Each loan type is slightly different and has different interest rates that change once per year for new loans. There is also a small origination fee for each one that is subtracted from your overall loan amount. This fee being deducted means that the amount of funds you receive will be slightly less than the total loan amount.

Direct Subsidized Loans

Direct subsidized loans accumulate no interest until six months after you graduate, or until six months after you are less than a full-time student. There is often the ability to defer when your repayment period starts, but in the meantime, interest may still accumulate.

Direct Unsubsidized loans

Direct unsubsidized loans collect interest from the date that they are issued, and the repayment period also begins six months after you graduate or drop below half-time enrollment. These loans also have deferment options for repayment, but the interest will still add up during that time.

Direct PLUS loans

Direct PLUS loans are for parents looking to take out loans for their child in order to cover tuition and other school expenses. Generally, all loans taken out for a student’s education are the responsibility of the student to repay; however, the PLUS loans allow parents to shoulder that burden and provide funding to their student.

Additional Resources

If you want more information about how to apply for student loans, the Federal Student Aid website offers a variety of videos that cover the financial aid process, financial aid myths, how to budget for your student loans, and responsible borrowing practices.

As part of your application, there is also entrance counseling which provides a wealth of information about the overall process, how interest and subsidized loans work, and what you can expect from the beginning of taking out loans until you pay them back in full.

The online site also provides a repayment estimator so you can get an idea of what type of payments you’ll need to cover once you are out of school. There is also financial awareness counseling that offers additional help with financial aid packages which takes about 20-30 minutes to complete.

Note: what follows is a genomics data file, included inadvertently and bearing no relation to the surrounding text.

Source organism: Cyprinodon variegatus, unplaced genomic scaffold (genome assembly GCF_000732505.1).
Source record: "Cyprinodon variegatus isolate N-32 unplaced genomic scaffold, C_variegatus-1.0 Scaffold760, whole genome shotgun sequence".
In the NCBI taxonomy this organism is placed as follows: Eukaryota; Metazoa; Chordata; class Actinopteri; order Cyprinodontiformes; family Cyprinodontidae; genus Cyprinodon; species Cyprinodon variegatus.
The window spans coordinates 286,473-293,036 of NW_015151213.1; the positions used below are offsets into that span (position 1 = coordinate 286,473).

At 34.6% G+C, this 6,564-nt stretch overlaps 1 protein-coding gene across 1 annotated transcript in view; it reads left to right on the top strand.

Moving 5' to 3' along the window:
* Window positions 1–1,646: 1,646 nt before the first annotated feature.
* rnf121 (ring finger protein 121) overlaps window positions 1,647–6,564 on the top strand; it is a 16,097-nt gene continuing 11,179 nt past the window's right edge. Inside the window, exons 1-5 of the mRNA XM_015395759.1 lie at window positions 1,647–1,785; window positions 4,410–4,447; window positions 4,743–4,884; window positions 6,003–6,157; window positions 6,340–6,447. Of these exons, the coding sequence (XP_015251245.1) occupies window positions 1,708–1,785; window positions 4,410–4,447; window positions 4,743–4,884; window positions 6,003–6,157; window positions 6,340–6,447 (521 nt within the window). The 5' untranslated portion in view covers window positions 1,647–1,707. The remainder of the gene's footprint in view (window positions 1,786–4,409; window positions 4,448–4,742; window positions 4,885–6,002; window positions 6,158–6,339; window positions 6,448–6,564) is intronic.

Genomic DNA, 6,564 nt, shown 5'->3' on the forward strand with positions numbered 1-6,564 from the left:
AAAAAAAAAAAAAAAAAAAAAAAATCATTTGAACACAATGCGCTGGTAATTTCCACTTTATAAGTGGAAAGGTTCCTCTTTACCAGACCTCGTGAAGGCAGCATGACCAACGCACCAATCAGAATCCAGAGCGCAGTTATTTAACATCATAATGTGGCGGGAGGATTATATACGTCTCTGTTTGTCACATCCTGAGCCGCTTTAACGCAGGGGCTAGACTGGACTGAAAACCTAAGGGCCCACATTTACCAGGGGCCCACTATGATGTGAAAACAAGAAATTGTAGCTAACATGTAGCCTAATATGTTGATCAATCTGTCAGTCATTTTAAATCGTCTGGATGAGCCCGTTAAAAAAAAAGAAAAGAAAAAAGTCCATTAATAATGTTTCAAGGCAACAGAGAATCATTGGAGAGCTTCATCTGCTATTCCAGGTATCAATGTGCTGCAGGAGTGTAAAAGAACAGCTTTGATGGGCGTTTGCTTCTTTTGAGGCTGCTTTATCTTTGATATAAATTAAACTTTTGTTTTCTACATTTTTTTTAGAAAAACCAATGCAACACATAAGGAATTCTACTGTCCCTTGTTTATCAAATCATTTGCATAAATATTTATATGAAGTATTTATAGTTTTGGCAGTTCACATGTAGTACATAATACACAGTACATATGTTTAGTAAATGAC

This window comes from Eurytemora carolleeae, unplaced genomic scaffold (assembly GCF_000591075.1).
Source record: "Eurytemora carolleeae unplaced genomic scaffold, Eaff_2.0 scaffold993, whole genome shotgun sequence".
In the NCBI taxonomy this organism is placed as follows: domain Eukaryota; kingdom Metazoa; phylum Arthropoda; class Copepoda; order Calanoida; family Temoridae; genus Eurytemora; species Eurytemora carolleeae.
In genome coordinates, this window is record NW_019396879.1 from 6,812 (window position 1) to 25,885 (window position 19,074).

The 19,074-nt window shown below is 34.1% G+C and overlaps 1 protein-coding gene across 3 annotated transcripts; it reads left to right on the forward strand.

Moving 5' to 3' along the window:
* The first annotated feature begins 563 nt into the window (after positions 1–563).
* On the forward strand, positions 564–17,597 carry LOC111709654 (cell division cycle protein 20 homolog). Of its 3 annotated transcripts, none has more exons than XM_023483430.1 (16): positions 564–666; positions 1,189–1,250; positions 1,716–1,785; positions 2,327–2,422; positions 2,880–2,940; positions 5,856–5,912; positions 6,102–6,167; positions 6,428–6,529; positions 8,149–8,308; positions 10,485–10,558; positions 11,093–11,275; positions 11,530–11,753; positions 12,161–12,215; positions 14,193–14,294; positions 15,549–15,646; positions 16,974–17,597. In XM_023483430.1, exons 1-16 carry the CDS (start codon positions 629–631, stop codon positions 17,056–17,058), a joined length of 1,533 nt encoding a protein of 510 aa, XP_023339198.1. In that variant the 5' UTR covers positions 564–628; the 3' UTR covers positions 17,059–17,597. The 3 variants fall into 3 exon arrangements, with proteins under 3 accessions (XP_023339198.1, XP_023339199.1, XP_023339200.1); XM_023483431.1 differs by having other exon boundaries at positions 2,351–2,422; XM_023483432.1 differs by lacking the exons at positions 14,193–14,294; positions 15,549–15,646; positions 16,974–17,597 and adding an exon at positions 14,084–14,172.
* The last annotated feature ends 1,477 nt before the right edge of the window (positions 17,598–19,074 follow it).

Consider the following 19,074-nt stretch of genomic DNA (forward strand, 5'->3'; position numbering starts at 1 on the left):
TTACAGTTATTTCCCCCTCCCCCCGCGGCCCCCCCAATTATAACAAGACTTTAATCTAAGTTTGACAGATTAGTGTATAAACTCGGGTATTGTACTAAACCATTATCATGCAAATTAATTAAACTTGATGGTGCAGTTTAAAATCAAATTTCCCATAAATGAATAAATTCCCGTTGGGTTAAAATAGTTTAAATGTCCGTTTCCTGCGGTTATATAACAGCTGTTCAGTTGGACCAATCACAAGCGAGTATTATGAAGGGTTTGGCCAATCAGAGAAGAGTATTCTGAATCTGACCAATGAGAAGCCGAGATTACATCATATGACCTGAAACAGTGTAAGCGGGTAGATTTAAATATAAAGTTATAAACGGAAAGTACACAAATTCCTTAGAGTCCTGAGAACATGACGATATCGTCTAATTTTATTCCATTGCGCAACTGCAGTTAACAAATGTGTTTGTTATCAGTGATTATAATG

The website will also walk you through the process of creating an FSA ID which is a unique identifier that helps to keep your information safe. For those that have parents that will be involved in the financial aid process, there is a particular section of the website that provides information for parent borrowers.

If you are looking to become a teacher, there are also specialized TEACH grants available that provide funds for specific teaching degrees. You must agree to teach full time for at least four years after graduation at the elementary, or secondary level, but you can also teach for an education service or agency.

The TEACH grant is designed to serve students that come from lower income families that also meet other criteria. The TEACH grant comes with its own counseling demo should you want to learn more, and there is an online guide.

Private Loans

If you plan to apply for private loans, it's a good idea to use one of the several different tools available to help you find the best private lender and the best rate. These tools allow you to release the minimum amount of personal information in order to receive real-life loan terms and help you avoid filling out duplicate paperwork.


Credible.com is widely considered the most accessible website to use when it comes to finding and private lender to cover your education expenses. The easy to use dashboard asks for a minimal amount of information and lenders compete to give you the best rates and lowest fees for your loan.

The proposed loan terms are not estimations, but rather actual offers that you can easily compare using the website. You can see results in as little as 15 minutes once you submit your application, and you’ll receive both fixed interest rate loan options and variable interest rate loan offers.


Simple Tuition has a vast network of lenders so you'll be sure to find a reasonable loan offer and possibly find future loans should you need them. The site asks for a minimal amount of information up front and offers quite a lot of information about the total amount the loan will cost you including interest and fees.

They also have significant resources to help borrowers weigh different rewards, repayment options, and provide information about the lending process.


​​​​CommonBond works to provide students with loans that are customized to them and not their parents. They offer to connect students with loans for undergraduate, graduate, MBA programs, and can also help with refinancing.

Each time a loan gets funded, they donate to a charity called Social Promise which provides schooling and teachers to third world countries.